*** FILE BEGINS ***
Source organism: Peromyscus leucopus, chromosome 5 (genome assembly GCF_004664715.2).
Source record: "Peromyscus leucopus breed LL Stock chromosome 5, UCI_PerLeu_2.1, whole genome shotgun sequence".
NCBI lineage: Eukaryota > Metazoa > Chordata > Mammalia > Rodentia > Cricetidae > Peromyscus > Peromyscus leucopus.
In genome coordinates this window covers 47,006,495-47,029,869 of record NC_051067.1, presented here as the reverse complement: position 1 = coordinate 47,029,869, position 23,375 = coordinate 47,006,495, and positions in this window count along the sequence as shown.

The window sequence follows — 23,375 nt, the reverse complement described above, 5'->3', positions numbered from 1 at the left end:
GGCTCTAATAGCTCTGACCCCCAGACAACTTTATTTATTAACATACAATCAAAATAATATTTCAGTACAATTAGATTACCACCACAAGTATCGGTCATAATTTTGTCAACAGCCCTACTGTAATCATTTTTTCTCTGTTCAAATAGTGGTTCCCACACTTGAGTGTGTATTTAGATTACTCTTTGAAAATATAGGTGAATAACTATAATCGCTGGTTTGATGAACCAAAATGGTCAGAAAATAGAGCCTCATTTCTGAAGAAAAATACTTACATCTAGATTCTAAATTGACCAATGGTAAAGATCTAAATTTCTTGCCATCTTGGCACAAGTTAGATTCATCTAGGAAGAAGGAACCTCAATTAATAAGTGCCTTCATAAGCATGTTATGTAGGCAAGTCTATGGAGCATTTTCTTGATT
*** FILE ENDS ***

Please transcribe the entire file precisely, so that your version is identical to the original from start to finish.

Source organism: Peromyscus leucopus, chromosome 5 (genome assembly GCF_004664715.2).
Source record: "Peromyscus leucopus breed LL Stock chromosome 5, UCI_PerLeu_2.1, whole genome shotgun sequence".
NCBI lineage: Eukaryota > Metazoa > Chordata > Mammalia > Rodentia > Cricetidae > Peromyscus > Peromyscus leucopus.
In genome coordinates this window covers 47,006,495-47,029,869 of record NC_051067.1, presented here as the reverse complement: position 1 = coordinate 47,029,869, position 23,375 = coordinate 47,006,495, and positions in this window count along the sequence as shown.

The window sequence follows — 23,375 nt, the reverse complement described above, 5'->3', positions numbered from 1 at the left end:
GGCTCTAATAGCTCTGACCCCCAGACAACTTTATTTATTAACATACAATCAAAATAATATTTCAGTACAATTAGATTACCACCACAAGTATCGGTCATAATTTTGTCAACAGCCCTACTGTAATCATTTTTTCTCTGTTCAAATAGTGGTTCCCACACTTGAGTGTGTATTTAGATTACTCTTTGAAAATATAGGTGAATAACTATAATCGCTGGTTTGATGAACCAAAATGGTCAGAAAATAGAGCCTCATTTCTGAAGAAAAATACTTACATCTAGATTCTAAATTGACCAATGGTAAAGATCTAAATTTCTTGCCATCTTGGCACAAGTTAGATTCATCTAGGAAGAAGGAACCTCAATTAATAAGTGCCTTCATAAGCATGTTATGTAGGCAAGTCTATGGAGCATTTTCTTGATT